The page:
Make it “Theme Thimple”

When little kids lose their front teeth, sometime between 5 to 8 years old, they acquire (for a time) the most adorable lisp. Around that same age, they also develop an appreciation for themed learning opportunities and events. (Put those … Continue reading

Encounters of the Creepy-Crawlie Kind

Rodents and spiders, snakes and crawdads, slugs and salamanders, insects and warty toads, and caterpillars of every variety – in my life I’ve held each of the above-mentioned critters (and then some) in my very own hands. With my rural upbringing … Continue reading

Overtaken by Offspring (A Serial Theatrical Production)

Overtaken by Offspring
(A theatrical comedy about family get-togethers)

ACT ONE, SCENE ONE:

Lights come up on the family Matriarch as she sits in her recliner, nodding off to sleep. Suddenly, there’s a knock at the door. Matriarch awakens in a startled fashion, and makes her way groggily to the door. Opens door to Delivery Boy.

Delivery Boy: Telegram for Mom
Matriarch: (Yawns rudely) That’s me.
Delivery Boy: Sign here, Mom….ummm, I mean Ma’am.
(Matriarch signs)
Delivery Boy: Thank you, have a “good one!”
*{Please note: “Have a good one” is NOT an acceptable way to wish people a good day (if that is, indeed, what you are attempting to convey). “Have a good one” is a useless, grammatically incorrect statement….a good what?! A good lunch? A good commute to work? A good cry? A good laugh? A good report from my doctor…? A good nervous breakdown?! WHAT THE HECK do you mean by “one?”}

Matriarch closes door, fumbles around for reading glasses so she can focus on delivered telegram she holds in her hands, finally finds a pair and gets them correctly positioned on her face, and reads: “Extended family members to arrive next Tues (stop); Driving down from MN with camper (stop); Will camp out with you and rest of family (stop); Will expect all siblings, in-laws, and nephews to be in attendance (stop); Get EVERYTHING ready.”

Tired Matriarch looks at calendar and collapses.
Lights fade for end of Scene One

ACT ONE, SCENE TWO:
Scene opens on Matriarch with pile of papers in front of her, as she writes frantically on one of the papers.

Matriarch (talking to herself, as usual): “Okay….meal list complete; packing list complete; time to work on my shopping list, and then a detailed plan of action for the next four days so that I can be ready to go when the family camping reunion commences. Friday….at work all day; husband & I out with friends in the evening. Saturday…at work all day; to grocery store in the evening; Sunday…to Church in morning; get busy preparing all the meals we will need while on our campout. Monday….work all day; in evening, start packing my personal needs for the campout, also, clean the ENTIRE house and prepare to house numerous lodgers (i.e, twelve people, counting me) in case heavy rains come and we are forced to bail out (literally and figuratively) and head home for dry and comfortable housing. Tuesday…finish any last-minute housing and food details, pack personal belongings and food, rent moving van, head out to our Indiana property for the family camping adventure.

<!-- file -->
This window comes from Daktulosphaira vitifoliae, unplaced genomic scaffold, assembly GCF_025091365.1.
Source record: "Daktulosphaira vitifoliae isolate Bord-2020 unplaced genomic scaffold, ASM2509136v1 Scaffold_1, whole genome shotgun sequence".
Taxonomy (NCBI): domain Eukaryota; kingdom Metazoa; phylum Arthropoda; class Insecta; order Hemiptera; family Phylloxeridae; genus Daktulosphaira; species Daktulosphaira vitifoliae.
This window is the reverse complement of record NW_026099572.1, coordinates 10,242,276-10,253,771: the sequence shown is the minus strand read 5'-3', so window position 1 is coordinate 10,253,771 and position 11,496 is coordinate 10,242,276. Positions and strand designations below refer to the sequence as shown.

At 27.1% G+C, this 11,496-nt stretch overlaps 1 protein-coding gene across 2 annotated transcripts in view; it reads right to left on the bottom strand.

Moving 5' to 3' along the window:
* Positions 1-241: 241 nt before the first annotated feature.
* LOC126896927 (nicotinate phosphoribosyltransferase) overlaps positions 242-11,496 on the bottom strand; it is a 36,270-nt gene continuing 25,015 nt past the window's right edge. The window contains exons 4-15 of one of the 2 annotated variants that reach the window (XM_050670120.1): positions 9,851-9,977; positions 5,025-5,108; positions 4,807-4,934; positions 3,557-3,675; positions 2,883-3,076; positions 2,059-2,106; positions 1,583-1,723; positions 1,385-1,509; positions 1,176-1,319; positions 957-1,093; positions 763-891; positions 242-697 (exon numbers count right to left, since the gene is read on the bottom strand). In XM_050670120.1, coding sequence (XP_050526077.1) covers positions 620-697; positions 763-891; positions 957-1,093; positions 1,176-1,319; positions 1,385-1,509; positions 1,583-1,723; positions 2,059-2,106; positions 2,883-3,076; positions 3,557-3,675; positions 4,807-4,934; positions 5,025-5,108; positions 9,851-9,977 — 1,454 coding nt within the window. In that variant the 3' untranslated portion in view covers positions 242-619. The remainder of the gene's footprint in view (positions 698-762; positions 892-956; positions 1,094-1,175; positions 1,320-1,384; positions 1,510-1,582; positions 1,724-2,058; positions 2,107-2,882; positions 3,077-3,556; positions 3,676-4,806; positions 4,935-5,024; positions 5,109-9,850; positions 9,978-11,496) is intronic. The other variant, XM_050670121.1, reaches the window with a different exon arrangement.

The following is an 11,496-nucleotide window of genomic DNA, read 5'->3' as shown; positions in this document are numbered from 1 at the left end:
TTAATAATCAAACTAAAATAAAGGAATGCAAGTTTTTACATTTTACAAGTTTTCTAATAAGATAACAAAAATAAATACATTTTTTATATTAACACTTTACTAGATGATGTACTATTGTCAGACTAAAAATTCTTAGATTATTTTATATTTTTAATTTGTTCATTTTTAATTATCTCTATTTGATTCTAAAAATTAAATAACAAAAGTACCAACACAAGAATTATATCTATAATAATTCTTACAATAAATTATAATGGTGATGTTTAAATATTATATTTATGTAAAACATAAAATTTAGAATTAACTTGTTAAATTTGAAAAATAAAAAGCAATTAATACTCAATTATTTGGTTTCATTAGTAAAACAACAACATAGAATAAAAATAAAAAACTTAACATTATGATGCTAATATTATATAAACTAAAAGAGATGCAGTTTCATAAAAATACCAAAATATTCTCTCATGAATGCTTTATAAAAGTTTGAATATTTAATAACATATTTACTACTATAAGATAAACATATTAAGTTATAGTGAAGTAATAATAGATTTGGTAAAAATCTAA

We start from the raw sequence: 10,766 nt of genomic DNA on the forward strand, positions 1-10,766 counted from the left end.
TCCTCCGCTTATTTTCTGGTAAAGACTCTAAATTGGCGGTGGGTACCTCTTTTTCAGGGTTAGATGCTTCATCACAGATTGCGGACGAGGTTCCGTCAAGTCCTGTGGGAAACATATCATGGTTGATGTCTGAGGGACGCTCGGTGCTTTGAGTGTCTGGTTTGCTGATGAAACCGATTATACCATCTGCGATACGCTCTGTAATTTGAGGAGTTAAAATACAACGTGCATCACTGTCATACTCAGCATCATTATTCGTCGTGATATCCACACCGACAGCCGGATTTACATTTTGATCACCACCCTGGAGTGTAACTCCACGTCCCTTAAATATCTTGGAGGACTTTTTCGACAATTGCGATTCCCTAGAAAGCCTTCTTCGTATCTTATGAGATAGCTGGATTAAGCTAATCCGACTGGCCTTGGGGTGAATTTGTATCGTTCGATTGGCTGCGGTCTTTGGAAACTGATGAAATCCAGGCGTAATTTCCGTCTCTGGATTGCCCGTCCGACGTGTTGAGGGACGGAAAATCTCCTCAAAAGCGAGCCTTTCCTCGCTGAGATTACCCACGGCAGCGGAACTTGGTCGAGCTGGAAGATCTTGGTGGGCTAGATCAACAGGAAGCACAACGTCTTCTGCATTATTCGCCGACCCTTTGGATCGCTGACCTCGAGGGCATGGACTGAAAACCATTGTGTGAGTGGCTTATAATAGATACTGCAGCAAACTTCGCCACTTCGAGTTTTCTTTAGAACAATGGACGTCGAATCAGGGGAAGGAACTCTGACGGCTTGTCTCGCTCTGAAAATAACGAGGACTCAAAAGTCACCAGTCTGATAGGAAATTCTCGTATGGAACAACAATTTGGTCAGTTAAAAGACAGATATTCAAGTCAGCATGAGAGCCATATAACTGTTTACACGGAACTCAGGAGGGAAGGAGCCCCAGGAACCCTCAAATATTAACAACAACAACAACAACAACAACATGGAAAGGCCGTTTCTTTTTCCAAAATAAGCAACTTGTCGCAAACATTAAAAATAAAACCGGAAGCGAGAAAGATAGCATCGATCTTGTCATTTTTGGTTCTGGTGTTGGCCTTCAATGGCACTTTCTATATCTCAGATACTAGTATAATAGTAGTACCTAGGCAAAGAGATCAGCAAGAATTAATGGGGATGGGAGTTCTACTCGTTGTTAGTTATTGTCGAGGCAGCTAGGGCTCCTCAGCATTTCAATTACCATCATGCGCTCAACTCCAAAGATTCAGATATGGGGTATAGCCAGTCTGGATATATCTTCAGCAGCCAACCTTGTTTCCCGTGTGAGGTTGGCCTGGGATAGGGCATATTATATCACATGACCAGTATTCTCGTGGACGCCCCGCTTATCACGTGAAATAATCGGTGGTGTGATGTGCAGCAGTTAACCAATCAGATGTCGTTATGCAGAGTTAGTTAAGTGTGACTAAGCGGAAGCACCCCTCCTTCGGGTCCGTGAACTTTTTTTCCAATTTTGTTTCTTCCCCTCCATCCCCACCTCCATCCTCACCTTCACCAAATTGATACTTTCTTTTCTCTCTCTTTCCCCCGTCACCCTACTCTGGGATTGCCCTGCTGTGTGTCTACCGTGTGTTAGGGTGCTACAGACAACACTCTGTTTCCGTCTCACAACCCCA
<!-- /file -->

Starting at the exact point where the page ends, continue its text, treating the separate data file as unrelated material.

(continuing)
Lights fade as Matriarch climbs into bed and immediately falls asleep, murmuring something about bug spray, bubble wands, and big bottles of wine. The director thinks it best not to disturb her for a curtain call. Check back late next week when this delightful, dramatic comedy presentation continues with ACT ONE, SCENE THREE, when the Matriarch waves good-bye to her older daughters, sons-in-law, and five grandchildren as the visit (finally) comes to an end. 😄

Close Encounters of the Spiritual Kind (Elder Care, Part II)

In my last post, I shared my personal views on elder care. There are many reasons for finding ourselves in this mess. First of all, let’s be honest, a lot of us are just too busy (or, too far away, … Continue reading

Tuckered-out in the Twin Cities

“Our family is really close, because we live in a small house!” This is a direct quote of my oldest daughter, from way back when she was about 8 years old. Yes, we were close, all right, with a small cape cod, 3 bedrooms for five people, and only one full bathroom. You learn military scheduling and crafty maneuvering in such tight spots, and even with those skills, inconvenient glitches often occur. With a useable toilet in the basement, bunk beds in the big girls’ room, and an extreme distaste for clutter, we survived quite well.

My two oldest daughters, now married mothers/homeowners, also have small houses. This simple living is the best choice when mama wants to be able to give her attention full-time to the little ones. However, now that we live further apart, these tiny houses are starting to cause us trouble. I can no longer find a workable, comfortable plan that will allow our oldest daughter and her family to bunk with us. And, with their growing family, the rest of us now have to travel in shifts to go visit them in Minnesota. We pushed the limits this time, by four of us coming at once. My middle daughter, her husband, and their foster baby, along with me, are all here at the same time. I got bumped out of my usual basement bedroom for the sake of the three of them. The oldest sent out a message through a neighborhood social media site, asking if anyone nearby had a room to rent. (I am so proud of her for doing this, because it is totally something I would do….have already done! 😉).

It took a few days, but some lady living close-by, in half of a duplex, replied to my daughter’s request, to say that I was welcome to stay with her, no charge! (A great example of utilizing my, “It never hurts to ask” life philosophy!) It’s a lovely little home, very clean and nicely decorated, and wonderfully quiet….except for her little dog. He’s a sweet boy, but it’s one of those “yippy” breeds of canines (by which I mean that he has a high-pitched, piercing bark that penetrates all possible defenses deployed for blocking out unwanted noise). That does not bode well for someone like me, who has trouble sleeping in any bed other than her own and needs absolute silence. The first night of our stay, I did not sleep well, mainly because of the new environment. By the second night, I was exhausted and ready to get a good night’s sleep. It was going really well until 5:30 am, right after my “landlady” left for work. Apparently, doggie sensed my presence, and thought I should wake up and keep him company….or, maybe there was just a squirrel outside. Whatever it was, the yipping started and didn’t stop. I grumbled to myself, pulled out my earplugs, turned off the fan, and went to tell him to be quiet. He did so….for about 3 minutes. I got up again, went to the bathroom, and told him again to be quiet. He obeyed. I laid back down, and tried to relax. Not happening, because now I am wide awake. I gave up and rolled out of bed once more. I shuffled downstairs to the kitchen, and fumbled around for a source of caffeine. Too tired for a shower, I headed over to my daughter’s house with my hair sticking out every-which-way. I somehow managed to make it through an entire day of baby bouncing, baby talk with so much smiling my cheeks hurt, reading to the older girls until my throat was feeling scratchy, playing pretend, and helping to hand-wash the dishes after supper. Luckily for me, the little ones go to bed pretty early, normally tucked-in by 7:30pm. By 8:00, I was at the “boarding house,” getting ready to settle in for (what I hoped might be) a long, winter’s nap.